US Diplomat Calls Four European Allies "Chocolate Makers"

This is the kind of stuff we've come to expect from an administration that provokes instead of persuades, and resorts to name calling and threats when it doesn't get its way.

Belgium, France, Germany and Luxembourg proposed in April the establishment of a new European military command headquarters. Belgium has said that they will go ahead with plans to build the center near Brussels in 2004.

Belgian Prime Minister Guy Verhofstadt told a meeting of Belgian ambassadors in Brussels on Tuesday that the new headquarters was necessary for Europe to be able to 'plan and execute European operations autonomously' - in other words, without interference from the US.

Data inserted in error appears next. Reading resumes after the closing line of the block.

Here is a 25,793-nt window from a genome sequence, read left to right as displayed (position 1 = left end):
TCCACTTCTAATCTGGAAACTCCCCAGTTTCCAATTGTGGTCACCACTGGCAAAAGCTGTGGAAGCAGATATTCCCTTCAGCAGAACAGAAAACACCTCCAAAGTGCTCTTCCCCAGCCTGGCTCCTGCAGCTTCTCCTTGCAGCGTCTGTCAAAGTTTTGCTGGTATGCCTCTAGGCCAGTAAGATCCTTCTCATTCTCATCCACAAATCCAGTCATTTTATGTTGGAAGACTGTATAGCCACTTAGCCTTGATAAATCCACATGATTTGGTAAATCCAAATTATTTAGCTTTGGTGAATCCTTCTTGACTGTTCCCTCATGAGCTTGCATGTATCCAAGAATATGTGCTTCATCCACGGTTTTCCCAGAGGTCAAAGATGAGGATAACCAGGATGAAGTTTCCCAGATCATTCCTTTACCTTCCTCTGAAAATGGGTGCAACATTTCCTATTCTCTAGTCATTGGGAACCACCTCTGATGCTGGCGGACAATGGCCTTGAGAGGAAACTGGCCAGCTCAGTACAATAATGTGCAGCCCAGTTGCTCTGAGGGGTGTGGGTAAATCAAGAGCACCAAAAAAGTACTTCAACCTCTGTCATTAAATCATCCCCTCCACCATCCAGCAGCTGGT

The European Union has long planned for a common European military capacity that would allow it to formulate and pursue a defence policy separate from that of the US-dominated Nato.

In unusually blunt language, US State Department spokesman Richard Boucher on Tuesday scoffed at the four European countries for continuing to support the proposal for the command centre.

He described the April meeting as one between 'four countries that got together and had a little bitty summit' and then referred to them collectively as 'the chocolate makers'.

After reflecting on his comments, Mr Boucher explained he had seen the phrase in press reports and said that he should not have repeated them.